It sure was nice getting that stimulus check in the mail (or deposited directly into your bank account)! Hopefully, you put the money to good use. But after getting that much money unexpectedly, retirees might be wondering how it could impact their taxes for the year – especially the tax on Social Security benefits.
How Social Security Benefits Are Taxed
The federal government can tax up to 85% of your Social Security benefits. To figure the tax on your benefits, you first need to determine your “provisional income.” This is equal to the total of (1) 50% of your Social Security benefits, (2) your tax-exempt interest, and (3) your adjusted gross income (not including the student loan interest deduction or the tuition and fees deduction).
If you’re single, none of your Social Security benefits are taxed if your provisional income is less than $25,000. If your provisional income is between $25,000 and $34,000, then up to 50% of your Social Security benefits may be taxable. If your provisional income is more than $34,000, then up to 85% of your benefits may be taxed.
For married couples filing a join return, your Social Security benefits are safe if your provisional income is less than $32,000. The 50% rate applies if your provisional income is between $32,000 and $44,000. If your provisional income exceeds $44,000, up to 85% of your benefits may be taxable.
Stimulus Check’s Impact
Any additional taxable income will increase your adjusted gross income, which then increases your provisional income for Social Security tax purposes. If your provisional income goes up enough to move you from the 0% to the 50% bracket, or from the 50% to the 85% bracket, then you’re looking at a tax increase. So, the key question is whether your stimulus check will boost your taxable income.
Stimulus checks are really just advanced payments of a new “recovery rebate” tax credit for the 2020 tax year. As such, they aren’t included in taxable income. So, your stimulus check won’t increase your AGI, or your provisional income. And if your provisional income doesn’t go up, the tax on your Social Security benefits won’t either.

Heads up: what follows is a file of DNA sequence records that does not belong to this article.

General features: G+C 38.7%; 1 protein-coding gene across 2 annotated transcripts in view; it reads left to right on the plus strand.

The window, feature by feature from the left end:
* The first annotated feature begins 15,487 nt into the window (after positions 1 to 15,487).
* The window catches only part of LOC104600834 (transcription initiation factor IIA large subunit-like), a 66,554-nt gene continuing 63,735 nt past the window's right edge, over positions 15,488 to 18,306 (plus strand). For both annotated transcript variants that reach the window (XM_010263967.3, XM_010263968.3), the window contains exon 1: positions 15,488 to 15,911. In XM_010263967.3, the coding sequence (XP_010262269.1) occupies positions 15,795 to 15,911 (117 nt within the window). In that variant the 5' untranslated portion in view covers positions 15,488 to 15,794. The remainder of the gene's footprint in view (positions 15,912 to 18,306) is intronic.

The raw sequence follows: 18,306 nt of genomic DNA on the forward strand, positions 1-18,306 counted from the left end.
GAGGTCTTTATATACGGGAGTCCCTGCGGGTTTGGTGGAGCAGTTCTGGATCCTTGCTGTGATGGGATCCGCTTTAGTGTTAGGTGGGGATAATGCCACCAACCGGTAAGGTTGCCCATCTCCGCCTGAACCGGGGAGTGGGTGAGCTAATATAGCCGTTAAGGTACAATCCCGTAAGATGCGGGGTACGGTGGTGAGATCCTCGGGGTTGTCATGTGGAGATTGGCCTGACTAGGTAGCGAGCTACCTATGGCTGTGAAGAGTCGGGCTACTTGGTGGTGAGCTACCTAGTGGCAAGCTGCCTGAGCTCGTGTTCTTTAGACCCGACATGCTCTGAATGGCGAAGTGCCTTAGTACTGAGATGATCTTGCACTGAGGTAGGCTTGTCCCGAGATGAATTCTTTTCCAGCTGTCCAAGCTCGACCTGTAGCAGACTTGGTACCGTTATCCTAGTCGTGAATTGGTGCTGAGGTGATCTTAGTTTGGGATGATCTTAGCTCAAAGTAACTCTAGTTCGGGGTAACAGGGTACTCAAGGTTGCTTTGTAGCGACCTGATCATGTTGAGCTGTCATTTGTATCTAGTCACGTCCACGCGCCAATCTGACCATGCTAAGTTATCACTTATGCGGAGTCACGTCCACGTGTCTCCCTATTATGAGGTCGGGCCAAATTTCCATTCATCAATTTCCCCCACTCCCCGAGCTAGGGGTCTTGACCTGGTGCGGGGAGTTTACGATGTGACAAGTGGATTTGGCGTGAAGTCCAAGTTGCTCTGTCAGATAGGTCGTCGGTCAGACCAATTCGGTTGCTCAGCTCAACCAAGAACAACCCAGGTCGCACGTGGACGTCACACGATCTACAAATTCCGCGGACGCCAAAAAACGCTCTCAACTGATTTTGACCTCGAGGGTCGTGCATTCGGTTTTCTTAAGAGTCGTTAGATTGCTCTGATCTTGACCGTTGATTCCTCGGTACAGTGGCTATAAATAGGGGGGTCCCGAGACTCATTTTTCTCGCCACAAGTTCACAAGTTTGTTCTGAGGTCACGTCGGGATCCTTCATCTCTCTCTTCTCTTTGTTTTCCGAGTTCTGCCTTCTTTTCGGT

What if You Didn’t Receive a Stimulus Check?
If you haven’t received a stimulus check yet, it might be because you’re not eligible for one. Not everyone will get a payment. For instance, anyone who was claimed as a dependent on someone else’s tax return won’t get a check. For the full list of ineligible people, see Who’s Not Getting a Stimulus Check (Or Has to Return It).
Most Social Security recipients who are eligible for a stimulus check should have received payment by now. If you filed a 2018 or 2019 tax return, the IRS will get the information it needs to calculate and process your payment from your most recent return. Otherwise, the IRS will get the necessary information from the Social Security Administration. To check on the status of your payment, go to the IRS’s “Get My Payment” portal. If you’re slated to get a paper check, you can provide your bank account information to get a direct deposit, which is a much faster form of payment. For more information on the portal, see Where’s My Stimulus Check? Use the IRS’s “Get My Payment” Portal to Get an Answer.
If you didn’t file a 2018 or 2019 tax return and didn’t receive Social Security benefits (or certain other government benefits, like veterans benefits) in 2019, then the IRS might not be able to send you a check because you’re not on their radar screen. If that’s the case, use the “Non-Filers: Enter Payment Info Here” website to sign up for your payment. See How to Get a Stimulus Check if You Don’t File a Tax Return for details.
(Article written by Rocky Mengle)